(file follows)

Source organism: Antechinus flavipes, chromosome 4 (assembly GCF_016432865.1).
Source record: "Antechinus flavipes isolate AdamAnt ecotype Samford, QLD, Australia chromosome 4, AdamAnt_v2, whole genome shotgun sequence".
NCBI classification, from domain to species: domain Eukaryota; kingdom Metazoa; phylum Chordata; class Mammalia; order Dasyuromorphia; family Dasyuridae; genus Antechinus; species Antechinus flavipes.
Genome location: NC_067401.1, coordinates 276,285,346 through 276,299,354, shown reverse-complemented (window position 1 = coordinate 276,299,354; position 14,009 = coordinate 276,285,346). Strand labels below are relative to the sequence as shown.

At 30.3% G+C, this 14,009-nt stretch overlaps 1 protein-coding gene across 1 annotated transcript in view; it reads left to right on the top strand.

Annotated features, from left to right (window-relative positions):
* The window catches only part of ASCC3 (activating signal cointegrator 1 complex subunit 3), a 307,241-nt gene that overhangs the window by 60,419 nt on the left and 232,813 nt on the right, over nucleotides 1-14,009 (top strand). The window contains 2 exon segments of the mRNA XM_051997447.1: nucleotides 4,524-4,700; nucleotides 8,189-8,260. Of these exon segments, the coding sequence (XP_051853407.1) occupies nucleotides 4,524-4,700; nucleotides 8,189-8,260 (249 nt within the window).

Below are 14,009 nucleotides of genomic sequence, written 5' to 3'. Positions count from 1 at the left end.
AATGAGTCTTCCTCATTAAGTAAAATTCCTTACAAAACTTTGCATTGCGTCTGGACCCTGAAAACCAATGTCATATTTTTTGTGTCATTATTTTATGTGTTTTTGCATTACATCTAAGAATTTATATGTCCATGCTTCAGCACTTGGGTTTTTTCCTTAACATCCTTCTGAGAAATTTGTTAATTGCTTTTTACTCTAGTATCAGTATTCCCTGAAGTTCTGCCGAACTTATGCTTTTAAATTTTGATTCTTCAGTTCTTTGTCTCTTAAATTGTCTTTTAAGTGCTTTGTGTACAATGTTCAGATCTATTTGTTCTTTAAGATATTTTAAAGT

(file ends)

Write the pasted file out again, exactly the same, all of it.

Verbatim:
Source organism: Antechinus flavipes, chromosome 4 (assembly GCF_016432865.1).
Source record: "Antechinus flavipes isolate AdamAnt ecotype Samford, QLD, Australia chromosome 4, AdamAnt_v2, whole genome shotgun sequence".
NCBI classification, from domain to species: domain Eukaryota; kingdom Metazoa; phylum Chordata; class Mammalia; order Dasyuromorphia; family Dasyuridae; genus Antechinus; species Antechinus flavipes.
Genome location: NC_067401.1, coordinates 276,285,346 through 276,299,354, shown reverse-complemented (window position 1 = coordinate 276,299,354; position 14,009 = coordinate 276,285,346). Strand labels below are relative to the sequence as shown.

At 30.3% G+C, this 14,009-nt stretch overlaps 1 protein-coding gene across 1 annotated transcript in view; it reads left to right on the top strand.

Annotated features, from left to right (window-relative positions):
* The window catches only part of ASCC3 (activating signal cointegrator 1 complex subunit 3), a 307,241-nt gene that overhangs the window by 60,419 nt on the left and 232,813 nt on the right, over nucleotides 1-14,009 (top strand). The window contains 2 exon segments of the mRNA XM_051997447.1: nucleotides 4,524-4,700; nucleotides 8,189-8,260. Of these exon segments, the coding sequence (XP_051853407.1) occupies nucleotides 4,524-4,700; nucleotides 8,189-8,260 (249 nt within the window).

Below are 14,009 nucleotides of genomic sequence, written 5' to 3'. Positions count from 1 at the left end.
AATGAGTCTTCCTCATTAAGTAAAATTCCTTACAAAACTTTGCATTGCGTCTGGACCCTGAAAACCAATGTCATATTTTTTGTGTCATTATTTTATGTGTTTTTGCATTACATCTAAGAATTTATATGTCCATGCTTCAGCACTTGGGTTTTTTCCTTAACATCCTTCTGAGAAATTTGTTAATTGCTTTTTACTCTAGTATCAGTATTCCCTGAAGTTCTGCCGAACTTATGCTTTTAAATTTTGATTCTTCAGTTCTTTGTCTCTTAAATTGTCTTTTAAGTGCTTTGTGTACAATGTTCAGATCTATTTGTTCTTTAAGATATTTTAAAGT